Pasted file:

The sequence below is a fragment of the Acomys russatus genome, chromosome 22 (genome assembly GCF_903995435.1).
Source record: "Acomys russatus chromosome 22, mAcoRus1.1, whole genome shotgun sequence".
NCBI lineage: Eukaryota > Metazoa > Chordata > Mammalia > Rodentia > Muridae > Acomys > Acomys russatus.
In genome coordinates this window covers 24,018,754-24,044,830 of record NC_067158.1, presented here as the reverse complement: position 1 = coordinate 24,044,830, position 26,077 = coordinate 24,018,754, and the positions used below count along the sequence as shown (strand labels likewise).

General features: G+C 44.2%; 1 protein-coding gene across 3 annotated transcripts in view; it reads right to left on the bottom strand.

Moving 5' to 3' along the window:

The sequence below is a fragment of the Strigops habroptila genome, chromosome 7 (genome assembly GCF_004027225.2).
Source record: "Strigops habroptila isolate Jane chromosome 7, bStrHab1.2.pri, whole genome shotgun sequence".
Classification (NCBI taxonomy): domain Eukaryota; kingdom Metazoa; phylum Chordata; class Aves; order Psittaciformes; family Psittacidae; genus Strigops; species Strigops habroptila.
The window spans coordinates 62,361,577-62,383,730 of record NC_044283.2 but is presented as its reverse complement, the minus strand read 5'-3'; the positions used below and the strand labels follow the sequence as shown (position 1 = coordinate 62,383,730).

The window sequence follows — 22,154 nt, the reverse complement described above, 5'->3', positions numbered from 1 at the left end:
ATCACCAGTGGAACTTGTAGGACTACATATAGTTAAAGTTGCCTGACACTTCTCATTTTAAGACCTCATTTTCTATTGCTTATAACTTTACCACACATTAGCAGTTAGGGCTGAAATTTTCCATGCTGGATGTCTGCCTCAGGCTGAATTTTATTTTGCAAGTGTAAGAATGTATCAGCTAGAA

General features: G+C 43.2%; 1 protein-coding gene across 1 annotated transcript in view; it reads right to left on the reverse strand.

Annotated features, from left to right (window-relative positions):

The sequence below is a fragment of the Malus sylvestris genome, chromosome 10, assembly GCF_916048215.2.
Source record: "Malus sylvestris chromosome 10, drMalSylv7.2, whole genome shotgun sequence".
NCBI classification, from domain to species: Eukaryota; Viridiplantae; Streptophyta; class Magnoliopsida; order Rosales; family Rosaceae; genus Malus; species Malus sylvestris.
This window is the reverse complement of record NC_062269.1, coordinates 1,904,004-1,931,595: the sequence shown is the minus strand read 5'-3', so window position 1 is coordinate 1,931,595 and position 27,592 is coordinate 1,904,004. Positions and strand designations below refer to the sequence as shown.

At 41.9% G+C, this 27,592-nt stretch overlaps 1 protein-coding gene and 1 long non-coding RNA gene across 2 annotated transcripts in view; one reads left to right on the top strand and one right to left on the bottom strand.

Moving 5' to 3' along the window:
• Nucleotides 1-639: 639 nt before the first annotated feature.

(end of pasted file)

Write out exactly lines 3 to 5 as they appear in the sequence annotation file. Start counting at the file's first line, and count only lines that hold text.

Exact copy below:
NCBI lineage: Eukaryota > Metazoa > Chordata > Mammalia > Rodentia > Muridae > Acomys > Acomys russatus.
In genome coordinates this window covers 24,018,754-24,044,830 of record NC_067158.1, presented here as the reverse complement: position 1 = coordinate 24,044,830, position 26,077 = coordinate 24,018,754, and the positions used below count along the sequence as shown (strand labels likewise).

General features: G+C 44.2%; 1 protein-coding gene across 3 annotated transcripts in view; it reads right to left on the bottom strand.